(6.) Ancelle T, Daireaux P, Chemoul F, Lapierre J. A case of porocephalosis disclosed by echography during evaluation of hepatic amebiasis. Presse Med 1988; 17: 437.

(7.) Obengui, Moyen G, Mbika-Cardorelle A, Assambo-Kieli C. Porocephalosis: still a rare diagnosis. Sante 1999; 9: 357-360.

(8.) Fisch A, Leport J, Bloch F, Sebag A, Frija J, Petite JP. Human pentastomiasis: clinical, radiological and X-ray computed tomographic study of a case. Gastroenterol Clin Biol 1985; 9: 263-265.

(9.) Mulder K. Porocephalosis. Dtsch Med Wochenschr 1989; 114: 1921-1923.

(10.) Herzog U, Marty P, Zak F. Pentastomiasis: case report of an acute abdominal emergency. Acta Trop 1985; 42: 261-271.

(11.) Lavarde V, Fornes P. Lethal infection due to Armillifer armillatus (Porocephalida): A snakerelated parasitic disease. Clin Infect Dis 1999; 29: 1346-1347.

(12.) Lazar M, Traub Z. Armillifer armillatus in a human eye. Am J Ophthalmol 1967; 63: 1799-1800.

(13.) Neumann E, Gratz NG. Eyelid infestation by Armillifer armillatus. Am J Ophthalmol 1962; 54: 305-307.

(14.) De Meneghi D. Pentastomes (Pentastomida, Armillifer armillatus Wyman, 1848) in snakes from Zambia. Parassitologia 1999; 41: 573-574.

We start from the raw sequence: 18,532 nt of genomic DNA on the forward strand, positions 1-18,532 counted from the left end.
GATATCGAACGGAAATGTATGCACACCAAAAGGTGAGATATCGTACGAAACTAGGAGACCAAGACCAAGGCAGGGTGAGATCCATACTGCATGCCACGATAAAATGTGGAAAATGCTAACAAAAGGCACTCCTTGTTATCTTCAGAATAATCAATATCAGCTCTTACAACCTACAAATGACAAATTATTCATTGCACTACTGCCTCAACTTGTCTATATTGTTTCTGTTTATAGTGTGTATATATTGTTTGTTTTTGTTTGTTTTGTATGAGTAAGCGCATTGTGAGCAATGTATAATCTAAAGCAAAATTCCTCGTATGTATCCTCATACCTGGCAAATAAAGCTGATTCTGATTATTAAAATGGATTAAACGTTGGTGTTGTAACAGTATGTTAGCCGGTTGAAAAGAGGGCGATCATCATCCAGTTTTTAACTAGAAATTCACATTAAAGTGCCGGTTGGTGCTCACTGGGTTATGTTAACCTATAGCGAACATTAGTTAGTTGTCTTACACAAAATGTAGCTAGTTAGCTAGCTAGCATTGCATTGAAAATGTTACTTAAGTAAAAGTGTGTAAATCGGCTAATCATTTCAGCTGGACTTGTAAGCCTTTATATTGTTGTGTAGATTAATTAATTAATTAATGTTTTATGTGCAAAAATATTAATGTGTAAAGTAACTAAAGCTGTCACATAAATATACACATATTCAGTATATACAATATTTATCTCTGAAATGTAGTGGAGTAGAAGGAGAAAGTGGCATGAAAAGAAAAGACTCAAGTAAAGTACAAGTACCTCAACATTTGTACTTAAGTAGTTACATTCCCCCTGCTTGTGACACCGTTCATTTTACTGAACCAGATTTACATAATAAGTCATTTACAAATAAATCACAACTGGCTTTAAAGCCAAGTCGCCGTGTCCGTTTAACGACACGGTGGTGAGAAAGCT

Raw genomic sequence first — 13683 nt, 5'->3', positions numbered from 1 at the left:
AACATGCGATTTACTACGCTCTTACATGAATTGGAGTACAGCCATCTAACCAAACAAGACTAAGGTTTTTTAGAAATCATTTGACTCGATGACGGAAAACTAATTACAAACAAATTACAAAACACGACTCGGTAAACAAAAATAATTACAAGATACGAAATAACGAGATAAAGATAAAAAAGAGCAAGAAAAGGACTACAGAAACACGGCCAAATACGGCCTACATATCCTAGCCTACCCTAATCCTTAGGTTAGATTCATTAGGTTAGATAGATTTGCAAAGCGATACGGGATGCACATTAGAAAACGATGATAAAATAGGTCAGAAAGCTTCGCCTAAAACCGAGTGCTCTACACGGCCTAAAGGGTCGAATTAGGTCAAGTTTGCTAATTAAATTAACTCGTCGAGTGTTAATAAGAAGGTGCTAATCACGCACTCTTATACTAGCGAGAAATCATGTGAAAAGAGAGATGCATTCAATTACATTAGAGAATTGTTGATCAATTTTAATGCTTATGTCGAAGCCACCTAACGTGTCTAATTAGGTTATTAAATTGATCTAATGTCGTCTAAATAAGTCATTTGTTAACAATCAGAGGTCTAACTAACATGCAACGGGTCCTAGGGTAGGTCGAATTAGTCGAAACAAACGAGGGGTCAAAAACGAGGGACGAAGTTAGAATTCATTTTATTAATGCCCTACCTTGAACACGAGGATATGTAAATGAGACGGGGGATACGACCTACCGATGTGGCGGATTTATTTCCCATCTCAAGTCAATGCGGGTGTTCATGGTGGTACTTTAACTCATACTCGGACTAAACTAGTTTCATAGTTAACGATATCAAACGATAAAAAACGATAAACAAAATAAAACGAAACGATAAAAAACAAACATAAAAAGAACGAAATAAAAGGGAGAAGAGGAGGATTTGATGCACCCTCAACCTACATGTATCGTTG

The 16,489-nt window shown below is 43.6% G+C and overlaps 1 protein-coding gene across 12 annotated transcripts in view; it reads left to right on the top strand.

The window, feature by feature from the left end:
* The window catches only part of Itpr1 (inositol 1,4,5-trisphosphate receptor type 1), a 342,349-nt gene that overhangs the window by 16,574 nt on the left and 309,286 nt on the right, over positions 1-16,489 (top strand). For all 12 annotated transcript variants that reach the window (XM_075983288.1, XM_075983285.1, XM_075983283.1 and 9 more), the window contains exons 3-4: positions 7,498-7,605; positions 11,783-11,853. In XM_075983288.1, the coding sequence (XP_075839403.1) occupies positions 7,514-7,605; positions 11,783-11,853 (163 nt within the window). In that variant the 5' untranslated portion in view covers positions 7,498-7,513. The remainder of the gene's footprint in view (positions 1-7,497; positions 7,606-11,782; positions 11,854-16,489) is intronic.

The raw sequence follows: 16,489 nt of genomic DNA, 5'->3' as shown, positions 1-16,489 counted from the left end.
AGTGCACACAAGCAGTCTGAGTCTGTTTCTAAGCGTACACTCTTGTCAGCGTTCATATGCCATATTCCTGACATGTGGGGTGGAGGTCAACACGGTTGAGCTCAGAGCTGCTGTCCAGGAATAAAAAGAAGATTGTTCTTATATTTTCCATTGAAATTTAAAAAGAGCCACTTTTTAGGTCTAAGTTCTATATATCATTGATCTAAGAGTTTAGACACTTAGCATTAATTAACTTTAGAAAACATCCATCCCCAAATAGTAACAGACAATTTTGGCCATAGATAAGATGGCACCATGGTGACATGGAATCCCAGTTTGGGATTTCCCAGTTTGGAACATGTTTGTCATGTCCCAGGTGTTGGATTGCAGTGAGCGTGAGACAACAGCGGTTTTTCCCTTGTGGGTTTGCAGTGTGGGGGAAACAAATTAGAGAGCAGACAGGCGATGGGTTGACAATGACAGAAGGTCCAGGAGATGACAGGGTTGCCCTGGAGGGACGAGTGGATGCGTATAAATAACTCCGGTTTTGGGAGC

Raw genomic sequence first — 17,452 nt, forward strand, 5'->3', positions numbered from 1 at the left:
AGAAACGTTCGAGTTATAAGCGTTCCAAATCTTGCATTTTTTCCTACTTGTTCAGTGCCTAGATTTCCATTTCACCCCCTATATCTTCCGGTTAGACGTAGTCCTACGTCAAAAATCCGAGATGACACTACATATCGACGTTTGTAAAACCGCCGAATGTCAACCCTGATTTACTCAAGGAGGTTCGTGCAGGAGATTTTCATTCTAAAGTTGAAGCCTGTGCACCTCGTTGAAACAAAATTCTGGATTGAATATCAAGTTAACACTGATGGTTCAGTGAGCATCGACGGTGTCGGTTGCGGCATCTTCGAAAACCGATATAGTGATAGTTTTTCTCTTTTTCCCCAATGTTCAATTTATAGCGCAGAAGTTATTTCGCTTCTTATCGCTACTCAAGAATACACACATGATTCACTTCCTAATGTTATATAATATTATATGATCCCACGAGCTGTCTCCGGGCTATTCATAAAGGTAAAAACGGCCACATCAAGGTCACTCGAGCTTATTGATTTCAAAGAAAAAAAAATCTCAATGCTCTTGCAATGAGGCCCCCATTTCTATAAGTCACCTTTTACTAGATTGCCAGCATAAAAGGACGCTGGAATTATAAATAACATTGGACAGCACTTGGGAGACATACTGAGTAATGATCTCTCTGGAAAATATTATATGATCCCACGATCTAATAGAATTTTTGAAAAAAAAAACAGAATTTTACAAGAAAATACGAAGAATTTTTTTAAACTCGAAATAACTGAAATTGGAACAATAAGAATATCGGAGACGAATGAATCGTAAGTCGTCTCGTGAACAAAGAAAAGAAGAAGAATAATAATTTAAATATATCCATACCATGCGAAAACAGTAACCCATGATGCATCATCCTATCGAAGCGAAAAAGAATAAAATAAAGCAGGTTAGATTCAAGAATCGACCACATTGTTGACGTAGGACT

(15.) Hopps HC, Howard C. Pentastomiasis. In: Marcial-Rojas RA, ed. Pathology of Protozoal and Helminthic Diseases. Baltimore: Williams and Wilkins, 1971.

(16.) Drabick JJ. Pentastomiasis. Rev Infect Dis 1987; 9: 1087-1094.

(17.) Smith JA, Oladiran B, Lagundoye SB. Pentastomiasis and malignancy. Ann Trop Med Parasitol 1975; 69: 503-512.

(18.) Pentastomiasis. Erica%20parawebsite.html (last accessed September 2006).

Vicci du Plessis (nee Smith) graduated at Stellenbosch University in 2003 and is in her first year as a registrar in radiology at Grey's Hospital in Pietermaritzburg.

Andrew Birnie graduated at the University of Bristol in 2000 and is in his final year of dermatology training at Nottingham University Hospitals NHS Trust, UK. His interests include skin cancer and dermatological surgery.

Ivor Eloff graduated at the University of the Witwatersrand in 1962, started a career in radiology in 1974, and is currently Head of the Department of Radiology at the East London Hospital Complex.

Professor Helmuth Reuter is a consultant in infectious diseases in Cape Town. His research interests include tuberculosis and HIV.

Savvas Andronikou is Chair Professor of Radiology at Stellenbosch University, Head of the Department of Radiology at Tygerberg Hospital, chief editor of the South African Journal of Radiology and secretary of the College of Radiologists. His research fields are TB and HIV novel imaging techniques.
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Title Annotation:Clinical Images
Author:du Plessis, Vicci; Birnie, Andrew J.; Eloff, Ivor; Reuter, Helmuth; Andronikou, Savvas
Publication:South African Medical Journal
Article Type:Case study
Date:Oct 1, 2007